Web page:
Getting a divorce can be a challenging process that will involve many complex concerns that must be addressed and resolved. Many of these issues are financial in nature, and they may be related to the property you own, the debts you owe, and the income earned by you and your spouse. As you work to negotiate a settlement, you may focus on your immediate needs and desires, including determining how living arrangements will be handled, making sure you have the resources needed to support yourself, and working out child custody arrangements. In the midst of addressing complicated legal issues and emotional concerns, tax-related concerns may be overlooked.
While few people want to think about taxes, it is important to make sure they are considered properly during the divorce process. The decisions made during the end of your marriage can have a significant impact on your financial future. To ensure that you are properly prepared to address tax issues, you can work with a divorce attorney at [[title]]. With our experience representing clients in complex divorce cases, we can advise you on the tax concerns that may affect you and the options you may have for resolving these issues and protecting your financial interests.
Tax Filing Status
One of the first issues to address during your divorce will be related to how you will file your annual tax returns. While it may be difficult for you and your spouse to cooperate, it may be beneficial for both of you to continue to file taxes jointly prior to finalizing your divorce. Married couples who file jointly may be able to utilize a higher standard deduction and lower the total amount of taxes they will be required to pay.
It is important to understand that you will only be able to file taxes jointly if you are still legally married at the end of a tax year. In the year that your divorce is finalized, the option to file jointly will no longer be available. For example, if your divorce decree or judgment is issued on September 1, 2023, you and your spouse will not be able to file a joint tax return for 2023. However, if your divorce is finalized on January 1, 2024, you will still be able to file taxes jointly for 2023.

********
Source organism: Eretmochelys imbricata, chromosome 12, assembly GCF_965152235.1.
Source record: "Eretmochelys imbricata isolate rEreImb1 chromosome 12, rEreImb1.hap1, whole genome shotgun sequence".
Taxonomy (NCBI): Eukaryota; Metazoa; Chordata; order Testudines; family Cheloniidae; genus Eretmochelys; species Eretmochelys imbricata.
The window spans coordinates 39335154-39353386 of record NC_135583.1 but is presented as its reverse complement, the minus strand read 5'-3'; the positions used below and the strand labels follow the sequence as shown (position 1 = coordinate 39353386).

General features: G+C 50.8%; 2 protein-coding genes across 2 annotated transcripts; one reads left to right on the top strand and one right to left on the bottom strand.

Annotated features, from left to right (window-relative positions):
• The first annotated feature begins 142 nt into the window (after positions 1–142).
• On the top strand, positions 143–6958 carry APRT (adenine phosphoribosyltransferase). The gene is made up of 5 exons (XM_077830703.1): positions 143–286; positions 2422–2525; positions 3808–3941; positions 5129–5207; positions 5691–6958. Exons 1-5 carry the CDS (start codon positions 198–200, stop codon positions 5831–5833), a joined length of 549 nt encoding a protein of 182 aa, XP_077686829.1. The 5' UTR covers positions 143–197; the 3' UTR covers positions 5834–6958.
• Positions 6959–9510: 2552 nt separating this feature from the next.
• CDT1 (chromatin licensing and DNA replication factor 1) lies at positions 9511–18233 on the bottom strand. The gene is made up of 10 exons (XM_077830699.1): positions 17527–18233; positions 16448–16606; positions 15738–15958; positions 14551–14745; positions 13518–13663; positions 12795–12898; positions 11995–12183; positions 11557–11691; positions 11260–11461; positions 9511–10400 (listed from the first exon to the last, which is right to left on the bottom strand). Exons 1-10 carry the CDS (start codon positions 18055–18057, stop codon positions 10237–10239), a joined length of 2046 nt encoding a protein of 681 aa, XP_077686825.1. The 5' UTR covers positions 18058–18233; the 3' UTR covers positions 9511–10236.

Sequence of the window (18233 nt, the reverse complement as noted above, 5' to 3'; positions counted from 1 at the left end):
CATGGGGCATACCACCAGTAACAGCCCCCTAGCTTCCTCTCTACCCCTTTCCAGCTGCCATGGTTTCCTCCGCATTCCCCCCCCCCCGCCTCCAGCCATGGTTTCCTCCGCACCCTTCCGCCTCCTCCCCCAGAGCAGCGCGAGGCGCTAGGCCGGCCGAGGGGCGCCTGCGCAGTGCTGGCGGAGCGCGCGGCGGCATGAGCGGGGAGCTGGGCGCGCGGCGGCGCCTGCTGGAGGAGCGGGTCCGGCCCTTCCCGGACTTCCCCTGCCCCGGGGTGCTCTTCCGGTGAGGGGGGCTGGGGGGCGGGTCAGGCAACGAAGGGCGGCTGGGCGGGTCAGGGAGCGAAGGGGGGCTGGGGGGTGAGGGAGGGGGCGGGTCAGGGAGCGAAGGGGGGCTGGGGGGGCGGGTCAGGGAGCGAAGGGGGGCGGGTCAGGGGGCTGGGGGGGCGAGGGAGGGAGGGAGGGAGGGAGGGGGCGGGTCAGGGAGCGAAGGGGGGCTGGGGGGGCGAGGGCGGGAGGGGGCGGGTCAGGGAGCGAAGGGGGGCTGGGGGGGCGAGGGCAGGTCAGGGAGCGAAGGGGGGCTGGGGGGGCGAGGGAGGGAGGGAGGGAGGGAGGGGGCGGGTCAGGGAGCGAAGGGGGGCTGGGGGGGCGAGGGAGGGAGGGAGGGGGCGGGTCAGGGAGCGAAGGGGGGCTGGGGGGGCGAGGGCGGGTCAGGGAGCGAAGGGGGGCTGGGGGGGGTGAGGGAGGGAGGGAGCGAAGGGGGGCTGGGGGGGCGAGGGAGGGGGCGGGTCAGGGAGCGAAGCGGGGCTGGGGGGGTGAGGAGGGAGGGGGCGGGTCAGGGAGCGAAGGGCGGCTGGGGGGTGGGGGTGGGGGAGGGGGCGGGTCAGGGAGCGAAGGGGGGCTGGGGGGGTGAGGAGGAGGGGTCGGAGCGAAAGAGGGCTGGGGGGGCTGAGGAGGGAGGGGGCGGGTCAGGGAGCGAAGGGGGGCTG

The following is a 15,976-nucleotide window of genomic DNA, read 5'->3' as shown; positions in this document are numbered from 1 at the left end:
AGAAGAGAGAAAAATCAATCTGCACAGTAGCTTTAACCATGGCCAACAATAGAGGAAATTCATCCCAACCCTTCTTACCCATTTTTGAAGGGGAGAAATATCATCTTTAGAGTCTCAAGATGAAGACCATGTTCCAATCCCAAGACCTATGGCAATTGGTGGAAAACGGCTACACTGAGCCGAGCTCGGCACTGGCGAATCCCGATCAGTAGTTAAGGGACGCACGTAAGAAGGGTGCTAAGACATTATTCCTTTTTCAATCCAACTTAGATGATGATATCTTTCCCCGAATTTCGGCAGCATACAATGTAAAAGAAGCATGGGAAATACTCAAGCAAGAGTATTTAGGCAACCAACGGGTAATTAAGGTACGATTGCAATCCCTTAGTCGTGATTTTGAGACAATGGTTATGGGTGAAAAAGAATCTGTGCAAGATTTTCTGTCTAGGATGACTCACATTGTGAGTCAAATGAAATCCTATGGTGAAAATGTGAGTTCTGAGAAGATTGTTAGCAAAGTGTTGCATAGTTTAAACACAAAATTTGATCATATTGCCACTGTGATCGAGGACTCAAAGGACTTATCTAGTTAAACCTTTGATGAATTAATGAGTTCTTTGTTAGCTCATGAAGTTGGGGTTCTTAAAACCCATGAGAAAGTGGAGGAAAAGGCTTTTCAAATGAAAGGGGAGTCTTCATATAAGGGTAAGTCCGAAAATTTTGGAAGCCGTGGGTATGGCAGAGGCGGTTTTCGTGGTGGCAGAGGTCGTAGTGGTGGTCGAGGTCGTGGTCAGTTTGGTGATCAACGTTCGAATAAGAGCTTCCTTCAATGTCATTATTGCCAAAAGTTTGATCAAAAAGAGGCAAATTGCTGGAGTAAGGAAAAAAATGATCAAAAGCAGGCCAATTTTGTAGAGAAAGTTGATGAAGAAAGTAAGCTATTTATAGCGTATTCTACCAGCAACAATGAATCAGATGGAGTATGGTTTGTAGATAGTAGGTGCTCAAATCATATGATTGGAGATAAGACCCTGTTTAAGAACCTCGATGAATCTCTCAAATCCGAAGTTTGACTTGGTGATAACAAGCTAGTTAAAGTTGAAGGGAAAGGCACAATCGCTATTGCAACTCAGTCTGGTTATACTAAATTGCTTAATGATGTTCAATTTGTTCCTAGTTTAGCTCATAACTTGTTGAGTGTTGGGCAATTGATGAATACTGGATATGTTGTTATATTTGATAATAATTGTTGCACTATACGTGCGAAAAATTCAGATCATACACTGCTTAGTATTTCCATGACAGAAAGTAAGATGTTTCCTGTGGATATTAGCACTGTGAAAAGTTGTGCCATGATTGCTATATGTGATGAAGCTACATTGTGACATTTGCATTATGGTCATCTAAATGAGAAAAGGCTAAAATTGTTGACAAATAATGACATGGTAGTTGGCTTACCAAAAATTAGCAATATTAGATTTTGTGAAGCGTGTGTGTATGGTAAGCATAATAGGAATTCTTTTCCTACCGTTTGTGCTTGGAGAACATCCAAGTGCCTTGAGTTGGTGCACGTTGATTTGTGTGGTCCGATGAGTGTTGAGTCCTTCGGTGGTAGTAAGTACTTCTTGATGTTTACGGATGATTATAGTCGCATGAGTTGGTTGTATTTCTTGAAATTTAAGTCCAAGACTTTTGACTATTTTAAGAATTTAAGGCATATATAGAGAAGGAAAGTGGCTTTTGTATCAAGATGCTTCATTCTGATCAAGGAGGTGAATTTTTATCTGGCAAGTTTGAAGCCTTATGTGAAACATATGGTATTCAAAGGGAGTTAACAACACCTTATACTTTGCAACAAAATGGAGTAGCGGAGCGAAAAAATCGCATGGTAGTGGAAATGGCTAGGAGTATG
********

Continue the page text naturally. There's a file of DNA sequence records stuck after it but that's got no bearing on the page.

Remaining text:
When filing taxes jointly, it will be crucial to make sure all information is reported properly. You and your soon-to-be-ex-spouse will both need to provide W-2 forms that report the income you earned in a year, and you can also include any other information that may allow you to claim credits or deductions. You will also need to make sure you understand how to address tax refunds or taxes owed. If you will be receiving a refund, you may agree that it will be divided evenly between the two of you, or you may reach other agreements in your divorce settlement. If you will owe taxes, your divorce settlement may specify how much each of you will be required to pay.
After finalizing your divorce, you will need to determine your filing status going forward. This may depend on decisions about child custody. If you will have at least one dependent who will be living with you for more than half of the year, and you pay more than 50 percent of the maintenance expenses for your home, you may file as head of household, which can provide you with significant tax savings. Otherwise, you will need to file as single. However, if you remarry in the future, you may begin filing your taxes as either married filing jointly or married filing separately.
Taxes Related to the Division of Marital Property